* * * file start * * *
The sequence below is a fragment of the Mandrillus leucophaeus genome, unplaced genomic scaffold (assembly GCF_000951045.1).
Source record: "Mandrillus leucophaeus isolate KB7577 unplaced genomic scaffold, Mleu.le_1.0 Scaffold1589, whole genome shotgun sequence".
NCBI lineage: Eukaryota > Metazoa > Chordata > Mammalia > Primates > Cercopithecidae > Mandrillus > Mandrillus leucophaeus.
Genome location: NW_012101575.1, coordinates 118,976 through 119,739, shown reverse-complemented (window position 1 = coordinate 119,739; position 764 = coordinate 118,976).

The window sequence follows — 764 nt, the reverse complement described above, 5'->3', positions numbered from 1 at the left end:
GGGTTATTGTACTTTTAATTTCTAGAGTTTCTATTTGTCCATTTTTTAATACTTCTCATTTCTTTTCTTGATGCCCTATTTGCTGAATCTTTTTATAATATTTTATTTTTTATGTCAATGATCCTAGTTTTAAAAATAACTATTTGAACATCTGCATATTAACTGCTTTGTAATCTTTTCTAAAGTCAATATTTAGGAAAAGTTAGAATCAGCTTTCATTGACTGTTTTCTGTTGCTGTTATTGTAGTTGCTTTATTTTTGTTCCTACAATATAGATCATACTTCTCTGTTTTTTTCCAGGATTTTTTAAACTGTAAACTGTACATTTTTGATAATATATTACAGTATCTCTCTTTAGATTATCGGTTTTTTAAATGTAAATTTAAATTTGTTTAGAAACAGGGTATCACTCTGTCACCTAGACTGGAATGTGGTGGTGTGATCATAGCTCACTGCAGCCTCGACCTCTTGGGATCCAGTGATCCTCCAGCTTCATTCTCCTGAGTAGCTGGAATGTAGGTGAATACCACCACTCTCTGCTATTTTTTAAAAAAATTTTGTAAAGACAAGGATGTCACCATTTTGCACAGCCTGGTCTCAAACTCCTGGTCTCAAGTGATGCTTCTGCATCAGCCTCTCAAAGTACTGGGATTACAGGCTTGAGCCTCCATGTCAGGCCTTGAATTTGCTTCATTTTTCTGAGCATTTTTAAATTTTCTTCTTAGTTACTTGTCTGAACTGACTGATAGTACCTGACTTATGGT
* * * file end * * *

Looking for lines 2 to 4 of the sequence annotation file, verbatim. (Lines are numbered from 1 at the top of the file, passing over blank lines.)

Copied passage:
Source record: "Mandrillus leucophaeus isolate KB7577 unplaced genomic scaffold, Mleu.le_1.0 Scaffold1589, whole genome shotgun sequence".
NCBI lineage: Eukaryota > Metazoa > Chordata > Mammalia > Primates > Cercopithecidae > Mandrillus > Mandrillus leucophaeus.
Genome location: NW_012101575.1, coordinates 118,976 through 119,739, shown reverse-complemented (window position 1 = coordinate 119,739; position 764 = coordinate 118,976).